According to the Bureau of Labor Statistics, the number of people working in temporary help services has increased almost 25% since January 2010.  This is astronomical growth, especially when compared to a growth rate of less than 2.5% for all employees (non-farm payroll) during that same time.  Companies in all industries and in all sectors are increasing their use of temporary workers, because they provide a flexible staffing solution that is necessary in today’s work environment.

But with the increase usage of temporary workers, comes a difficult onboarding process.  With a steady stream of temporary workers walking through your door, how do you ensure that this process is as smooth and seamless and painless as possible?

Before we start, let’s look at a couple of reasons why you should make this effort in bringing temporary workers onboard.

  • Just because a position is “temporary”, it does not mean that a new person should be brought in every day.  Most temporary workers have embraced a flexible schedule.  You want them to choose to stay so you don’t have call in and re-train someone new every few days.
  • It is very easy for temporary workers to feel isolated if they are not successfully integrated into the organization.  This can be extremely counter-productive.  They (as well as any other type of worker) will worker harder for an organization that they feel connected to.
  • The sooner everyone gets to know everyone else, the faster trust builds and the stronger communication becomes.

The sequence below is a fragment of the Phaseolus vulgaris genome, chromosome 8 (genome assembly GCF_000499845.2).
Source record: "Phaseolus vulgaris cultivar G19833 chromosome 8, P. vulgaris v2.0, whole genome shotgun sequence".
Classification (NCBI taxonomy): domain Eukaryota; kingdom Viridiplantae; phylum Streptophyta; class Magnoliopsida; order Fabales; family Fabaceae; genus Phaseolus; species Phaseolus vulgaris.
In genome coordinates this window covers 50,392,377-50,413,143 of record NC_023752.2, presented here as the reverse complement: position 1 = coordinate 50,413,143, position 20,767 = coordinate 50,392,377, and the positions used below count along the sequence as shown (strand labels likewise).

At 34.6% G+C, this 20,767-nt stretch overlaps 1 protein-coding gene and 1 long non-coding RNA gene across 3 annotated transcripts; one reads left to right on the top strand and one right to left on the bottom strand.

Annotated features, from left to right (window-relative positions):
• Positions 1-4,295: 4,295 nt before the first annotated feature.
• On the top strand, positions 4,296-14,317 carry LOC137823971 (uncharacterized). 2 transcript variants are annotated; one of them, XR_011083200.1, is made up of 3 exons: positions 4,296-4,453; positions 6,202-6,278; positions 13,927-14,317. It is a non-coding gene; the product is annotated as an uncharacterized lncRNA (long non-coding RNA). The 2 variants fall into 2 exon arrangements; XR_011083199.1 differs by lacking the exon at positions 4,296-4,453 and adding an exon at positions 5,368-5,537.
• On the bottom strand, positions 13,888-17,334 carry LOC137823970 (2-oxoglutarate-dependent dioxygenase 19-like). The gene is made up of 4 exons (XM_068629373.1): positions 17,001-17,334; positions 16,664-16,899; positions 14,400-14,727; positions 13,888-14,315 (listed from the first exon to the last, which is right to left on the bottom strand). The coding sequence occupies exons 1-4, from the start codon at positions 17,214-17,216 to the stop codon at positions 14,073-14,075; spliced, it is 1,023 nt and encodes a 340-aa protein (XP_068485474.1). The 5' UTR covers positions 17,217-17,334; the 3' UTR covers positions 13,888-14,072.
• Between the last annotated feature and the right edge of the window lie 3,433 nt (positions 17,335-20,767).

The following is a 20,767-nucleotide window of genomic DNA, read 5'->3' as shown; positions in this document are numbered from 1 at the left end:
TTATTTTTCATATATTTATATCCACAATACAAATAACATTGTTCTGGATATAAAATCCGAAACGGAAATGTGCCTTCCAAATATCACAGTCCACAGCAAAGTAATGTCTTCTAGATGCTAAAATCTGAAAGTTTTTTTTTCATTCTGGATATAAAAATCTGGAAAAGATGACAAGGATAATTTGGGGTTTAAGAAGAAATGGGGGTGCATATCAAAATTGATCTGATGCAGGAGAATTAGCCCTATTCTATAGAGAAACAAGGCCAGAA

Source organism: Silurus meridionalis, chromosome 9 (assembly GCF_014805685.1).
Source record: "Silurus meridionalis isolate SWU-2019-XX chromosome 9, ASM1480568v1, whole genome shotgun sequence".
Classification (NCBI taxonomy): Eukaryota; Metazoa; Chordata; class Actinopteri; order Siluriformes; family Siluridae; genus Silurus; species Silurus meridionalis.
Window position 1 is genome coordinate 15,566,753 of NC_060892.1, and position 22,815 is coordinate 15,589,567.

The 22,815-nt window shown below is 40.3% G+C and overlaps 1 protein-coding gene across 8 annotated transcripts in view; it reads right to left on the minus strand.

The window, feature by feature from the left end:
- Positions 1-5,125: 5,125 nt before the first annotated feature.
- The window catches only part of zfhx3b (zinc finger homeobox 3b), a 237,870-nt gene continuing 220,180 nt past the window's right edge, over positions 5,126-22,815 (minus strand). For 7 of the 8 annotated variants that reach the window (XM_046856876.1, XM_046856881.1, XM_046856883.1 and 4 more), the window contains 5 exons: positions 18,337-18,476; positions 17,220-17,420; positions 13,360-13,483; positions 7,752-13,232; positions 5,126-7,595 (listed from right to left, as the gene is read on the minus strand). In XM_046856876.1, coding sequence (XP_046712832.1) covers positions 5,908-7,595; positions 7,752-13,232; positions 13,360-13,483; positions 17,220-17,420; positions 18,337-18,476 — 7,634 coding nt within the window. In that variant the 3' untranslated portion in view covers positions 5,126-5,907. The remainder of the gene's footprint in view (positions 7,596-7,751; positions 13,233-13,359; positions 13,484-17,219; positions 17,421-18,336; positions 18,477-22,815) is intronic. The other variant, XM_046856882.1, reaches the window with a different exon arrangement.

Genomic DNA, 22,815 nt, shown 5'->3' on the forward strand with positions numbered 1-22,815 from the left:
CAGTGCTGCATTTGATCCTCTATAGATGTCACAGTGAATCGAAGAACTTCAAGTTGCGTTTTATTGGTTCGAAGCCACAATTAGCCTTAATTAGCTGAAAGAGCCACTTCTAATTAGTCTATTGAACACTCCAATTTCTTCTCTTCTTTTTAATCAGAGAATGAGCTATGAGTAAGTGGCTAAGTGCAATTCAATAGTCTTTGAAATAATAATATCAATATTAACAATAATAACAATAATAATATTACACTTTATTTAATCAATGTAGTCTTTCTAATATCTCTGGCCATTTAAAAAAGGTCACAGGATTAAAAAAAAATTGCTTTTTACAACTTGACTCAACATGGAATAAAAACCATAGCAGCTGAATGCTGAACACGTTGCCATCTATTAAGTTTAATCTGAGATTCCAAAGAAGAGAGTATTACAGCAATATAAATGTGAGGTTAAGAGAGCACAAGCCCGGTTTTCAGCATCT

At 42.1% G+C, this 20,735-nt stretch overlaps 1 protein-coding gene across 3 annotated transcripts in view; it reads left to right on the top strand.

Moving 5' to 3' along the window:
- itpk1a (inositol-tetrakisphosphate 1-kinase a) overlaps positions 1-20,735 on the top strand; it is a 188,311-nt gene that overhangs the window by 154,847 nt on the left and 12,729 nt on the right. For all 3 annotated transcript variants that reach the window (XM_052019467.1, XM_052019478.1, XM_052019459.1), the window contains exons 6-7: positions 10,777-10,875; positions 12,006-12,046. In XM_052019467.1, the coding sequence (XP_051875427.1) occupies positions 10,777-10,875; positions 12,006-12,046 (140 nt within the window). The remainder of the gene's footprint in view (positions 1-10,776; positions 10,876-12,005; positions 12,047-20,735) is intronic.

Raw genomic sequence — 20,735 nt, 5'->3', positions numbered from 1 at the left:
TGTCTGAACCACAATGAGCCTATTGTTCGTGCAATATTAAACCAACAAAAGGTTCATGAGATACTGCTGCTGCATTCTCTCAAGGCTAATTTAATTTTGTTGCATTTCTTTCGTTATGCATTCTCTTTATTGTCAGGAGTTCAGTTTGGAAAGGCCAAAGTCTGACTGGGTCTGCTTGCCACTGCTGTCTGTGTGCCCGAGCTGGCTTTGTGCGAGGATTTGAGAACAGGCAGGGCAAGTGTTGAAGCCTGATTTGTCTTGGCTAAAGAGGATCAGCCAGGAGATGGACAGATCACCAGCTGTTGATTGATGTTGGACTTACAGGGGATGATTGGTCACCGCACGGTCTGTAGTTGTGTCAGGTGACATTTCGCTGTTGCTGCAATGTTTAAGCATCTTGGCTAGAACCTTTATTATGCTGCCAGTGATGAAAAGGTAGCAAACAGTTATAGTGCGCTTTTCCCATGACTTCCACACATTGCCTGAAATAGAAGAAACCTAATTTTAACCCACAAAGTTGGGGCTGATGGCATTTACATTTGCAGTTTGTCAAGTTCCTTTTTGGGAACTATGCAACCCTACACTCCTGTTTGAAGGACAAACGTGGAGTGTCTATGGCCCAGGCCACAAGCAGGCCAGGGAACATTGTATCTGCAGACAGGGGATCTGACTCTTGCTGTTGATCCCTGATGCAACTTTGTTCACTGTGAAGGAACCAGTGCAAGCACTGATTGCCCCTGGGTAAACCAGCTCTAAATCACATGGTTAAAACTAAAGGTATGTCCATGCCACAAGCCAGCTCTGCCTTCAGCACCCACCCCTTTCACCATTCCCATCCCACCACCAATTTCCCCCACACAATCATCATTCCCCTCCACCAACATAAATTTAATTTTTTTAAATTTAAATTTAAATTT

So, now that we have the “why”, let’s discuss the “how”:

  • Make them part of the team. Seasonal employees can easily feel isolated if an onboarding program doesn’t successfully connect them to the organization.   Introduce them to others on the team, and not just with their name and job title.  Temporary workers need to know who else is on the team, their roles, and their specialties.  This works in reverse also.  Employees need to know who the temporary workers are and what they can do. The sooner people are comfortable turning to each other, the faster work gets done and the less time you spend being a point person.
  • Don’t just tell the temporary worker what they will be doing, tell them why.   Just as I did above, give the person some context for their role. Everyone needs to know the “why” in addition to the “how”.   Explaining to the new arrivals why the tasks are done and why they need to be done in a certain way, frames the job for the temporary worker   It gives them perspective. Once this is done, you will be amazed at how quickly temporaries can become effective contributors.
  • Teach them to be self-reliant.  Make sure that the temporaries know where to go for answers.   Part of the team member introductions should include informing the temporaries on everyone’s expertise and areas of responsibility.   Otherwise, you will always remain the point-person.  This is ineffective, since you will have to re-direct them constantly to the right person.  In addition, make sure (if applicable) they know how to access shared drives and web sites for needed materials and information.

By treating temporary workers like the rest of your team, you’ll create a more cohesive and efficient workforce.   Temporary workers who have been effectively onboarded are usually more willing to accept a direct hire offer when available or accept another chance to work with your company. These returning workers will be more knowledgeable about your policies, processes and culture, allowing the onboarding process to be even more seamless.